Of Weeds, Soil, and Waiting

IMG_1276

Nate and Henry marvel at the California Redwoods

Most Tuesday mornings you can find us at our community farm, Ballfield Farm.  Henry finds a friend and Annie sleeps in the stroller while I attempt to rid the outfield of thistle and weed and Nate moves large amounts of soil or wood chips or compost in a wheelbarrow. We are joined with a slew of folks who have come together to give what they can to make this patch of earth bear all kinds of harvest. But the harvest we anticipate this year is a result of hard, back-breaking labor of folks, many of whom we don’t know, who saw potential in the fallow ground of an overgrown baseball field.

As dirt gets into my fingernails and I fight to make a patch of soil hospitable for seed, I am reminded of our brothers and sisters who are also planting and waiting for harvest. These past two weeks, our family was encouraged by visiting churches throughout Texas and California, most of which are in their early stages of growth as church plants. We heard a repeated and faithful refrain from several rectors, saying “We don’t expect to see the flourishing of the our work now. Perhaps are children will.” We were amazed by this faithful, sacrificial vision while laboring in at times hostile soil. Friends, your brothers and sisters in San Antonio, Austin, Plano, San Francisco, Santa Cruz, and Modesto are witnessing God’s kingdom coming on earth as it is in heaven. Pray for them to be encouraged in the Spirit that unites us to each other.

Similarly, we press on to root Agape Year in the Kingdom for the life of the world. While there are times the soil looks dormant to our eye, God is at work! We have accepted our first applicant. Praise God! We are growing in our own support! Praise God! These sprouts of growth remind us of God’s ever-growing, ever-living work while we rest in His faithfulness.

We continue to trust God for a few more participants for this Fall. Please pray that the Lord of the Harvest will bring those He has called to pioneer Agape Year with us.   We’ve seen God surprises us with His provision for our family while still trusting Him to call senders to come around us in this call. Is He asking you to join in this particular field? Consider giving a monthly donation of $40.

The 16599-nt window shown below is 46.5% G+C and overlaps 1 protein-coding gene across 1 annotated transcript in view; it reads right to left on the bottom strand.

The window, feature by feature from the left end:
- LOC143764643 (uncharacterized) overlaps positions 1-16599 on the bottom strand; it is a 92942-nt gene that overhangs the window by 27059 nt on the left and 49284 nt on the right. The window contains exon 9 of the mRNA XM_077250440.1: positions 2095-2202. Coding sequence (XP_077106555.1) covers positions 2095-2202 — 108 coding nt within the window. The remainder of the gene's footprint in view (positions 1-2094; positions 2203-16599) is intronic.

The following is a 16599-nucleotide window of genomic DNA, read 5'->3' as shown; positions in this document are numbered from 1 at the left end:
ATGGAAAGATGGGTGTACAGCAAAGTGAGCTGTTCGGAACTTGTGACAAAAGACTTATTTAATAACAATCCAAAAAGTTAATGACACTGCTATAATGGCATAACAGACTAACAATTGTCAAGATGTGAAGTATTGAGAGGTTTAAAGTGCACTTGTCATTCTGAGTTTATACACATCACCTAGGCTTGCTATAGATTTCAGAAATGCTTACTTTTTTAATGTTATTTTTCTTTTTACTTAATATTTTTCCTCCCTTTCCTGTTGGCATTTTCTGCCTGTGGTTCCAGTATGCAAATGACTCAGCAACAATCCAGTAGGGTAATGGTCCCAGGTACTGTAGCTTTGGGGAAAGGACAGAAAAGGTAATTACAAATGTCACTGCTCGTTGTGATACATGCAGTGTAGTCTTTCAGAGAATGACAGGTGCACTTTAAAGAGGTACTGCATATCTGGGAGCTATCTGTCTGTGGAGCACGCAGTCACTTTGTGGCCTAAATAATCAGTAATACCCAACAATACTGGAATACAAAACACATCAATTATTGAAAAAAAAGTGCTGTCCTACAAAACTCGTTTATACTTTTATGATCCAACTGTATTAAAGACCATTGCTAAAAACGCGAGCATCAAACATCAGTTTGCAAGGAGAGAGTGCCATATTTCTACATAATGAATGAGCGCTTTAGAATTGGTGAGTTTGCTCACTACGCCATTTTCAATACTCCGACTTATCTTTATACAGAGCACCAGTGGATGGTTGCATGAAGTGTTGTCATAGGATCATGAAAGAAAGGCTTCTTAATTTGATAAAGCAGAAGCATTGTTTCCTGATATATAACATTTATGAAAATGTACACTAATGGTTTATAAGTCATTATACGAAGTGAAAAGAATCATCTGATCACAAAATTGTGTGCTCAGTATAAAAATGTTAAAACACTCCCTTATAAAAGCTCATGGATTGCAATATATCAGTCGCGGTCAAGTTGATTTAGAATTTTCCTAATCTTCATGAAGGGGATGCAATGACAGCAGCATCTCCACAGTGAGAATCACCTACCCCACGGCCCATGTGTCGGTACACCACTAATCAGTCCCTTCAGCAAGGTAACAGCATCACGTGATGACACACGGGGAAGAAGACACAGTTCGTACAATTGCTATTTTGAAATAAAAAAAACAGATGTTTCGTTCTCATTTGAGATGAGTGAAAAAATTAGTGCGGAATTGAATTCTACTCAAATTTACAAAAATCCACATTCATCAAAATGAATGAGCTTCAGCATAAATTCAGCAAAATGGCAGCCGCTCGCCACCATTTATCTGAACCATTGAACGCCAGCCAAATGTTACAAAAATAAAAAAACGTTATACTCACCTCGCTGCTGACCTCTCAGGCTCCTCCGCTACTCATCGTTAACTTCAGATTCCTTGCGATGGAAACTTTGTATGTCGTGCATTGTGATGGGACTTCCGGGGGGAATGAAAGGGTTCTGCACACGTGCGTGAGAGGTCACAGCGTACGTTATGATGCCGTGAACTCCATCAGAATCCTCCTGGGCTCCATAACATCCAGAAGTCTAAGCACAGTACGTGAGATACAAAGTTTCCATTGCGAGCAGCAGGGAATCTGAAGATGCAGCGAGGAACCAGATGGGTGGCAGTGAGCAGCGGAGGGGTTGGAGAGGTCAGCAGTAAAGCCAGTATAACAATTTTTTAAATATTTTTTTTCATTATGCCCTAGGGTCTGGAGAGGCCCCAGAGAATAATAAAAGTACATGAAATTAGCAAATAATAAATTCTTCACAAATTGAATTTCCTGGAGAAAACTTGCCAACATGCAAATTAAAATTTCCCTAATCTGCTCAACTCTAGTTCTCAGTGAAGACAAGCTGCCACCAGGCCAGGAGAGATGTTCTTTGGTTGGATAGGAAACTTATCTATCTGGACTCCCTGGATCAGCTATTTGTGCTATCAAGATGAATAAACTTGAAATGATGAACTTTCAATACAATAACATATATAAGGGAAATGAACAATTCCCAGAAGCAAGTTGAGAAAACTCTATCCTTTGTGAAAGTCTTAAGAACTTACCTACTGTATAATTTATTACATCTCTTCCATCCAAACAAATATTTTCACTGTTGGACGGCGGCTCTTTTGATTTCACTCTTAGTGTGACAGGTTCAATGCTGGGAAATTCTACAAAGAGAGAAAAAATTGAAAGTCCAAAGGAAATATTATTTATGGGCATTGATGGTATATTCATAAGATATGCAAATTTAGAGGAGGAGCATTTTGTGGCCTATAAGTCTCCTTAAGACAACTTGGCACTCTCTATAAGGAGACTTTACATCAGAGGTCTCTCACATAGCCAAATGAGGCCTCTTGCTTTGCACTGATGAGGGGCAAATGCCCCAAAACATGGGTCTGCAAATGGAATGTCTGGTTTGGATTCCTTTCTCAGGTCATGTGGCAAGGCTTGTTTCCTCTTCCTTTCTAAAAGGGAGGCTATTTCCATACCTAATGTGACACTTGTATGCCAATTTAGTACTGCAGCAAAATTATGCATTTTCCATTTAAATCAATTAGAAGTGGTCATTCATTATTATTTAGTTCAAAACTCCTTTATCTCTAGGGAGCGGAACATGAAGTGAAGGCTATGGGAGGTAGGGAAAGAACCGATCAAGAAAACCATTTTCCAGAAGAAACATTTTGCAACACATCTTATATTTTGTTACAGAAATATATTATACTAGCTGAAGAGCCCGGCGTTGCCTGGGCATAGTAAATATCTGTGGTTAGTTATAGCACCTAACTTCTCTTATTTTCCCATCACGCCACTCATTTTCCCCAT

S’more Summer Sundays!
Would you join us this summer for fire, s’mores, and prayer for mission?
We’ll gather the fourth Sunday of the month in June, July, and August at our home, 2623 Linwood. Bring a lawn chair or blanket, or musical instrument if you like. We’re excited to see you!
Mark your calendars for June 25, July 23, and August 27.

Love,
The Twichells

IMG_1621

Flying with 2 children is no joke!

Advertisements

On The Road /On The Run

IMG_0492

A few weeks ago we packed the Subaru to the gills and pointed our rusty, I mean TRUSTY, steed south to the warm embrace of The Diocese of South Carolina. We had a number of appointments set up with youth leaders, rectors, and missions minded folks around Charleston, and enjoyed our time there immensely. Except for the fire ants. Lesson learned: don’t place a sandaled foot or bare hand within their reach. Lesson number two: Camp St. Christopher is a beautiful place and the people there are amazing hosts. We made some great new friends/contacts, were prayed for and ministered to in needed ways, and left encouraged and buoyed in our call to launch Agape Year. Now we are prepping for May recruiting trips that will see us in Texas and California. Being on the road with a 3 year old and a 5 month old has its challenges, and a side-of-the-road temper tantrum has a way of stretching my patience.

There are times in my life when I really need an Ebenezer, a reminder of God’s faithfulness. As Erika and I dive headlong into starting Agape Year, building a program, recruiting students, and raising our financial support there a times of great doubt that we are on the right track. But God has given me an incredible reminder of His faithfulness: my health.

Most of you know that I have Crohn’s Disease, and many of you know how debilitating it has been at various times over the past 20 years. And a few of you have seen me hospitalized or bed-bound for months on end. But just a few. Most people don’t know my story of healing (its a miracle and I’d love to talk to you about it!) so when I talk about running a half marathon, the miracle of that is lost on them.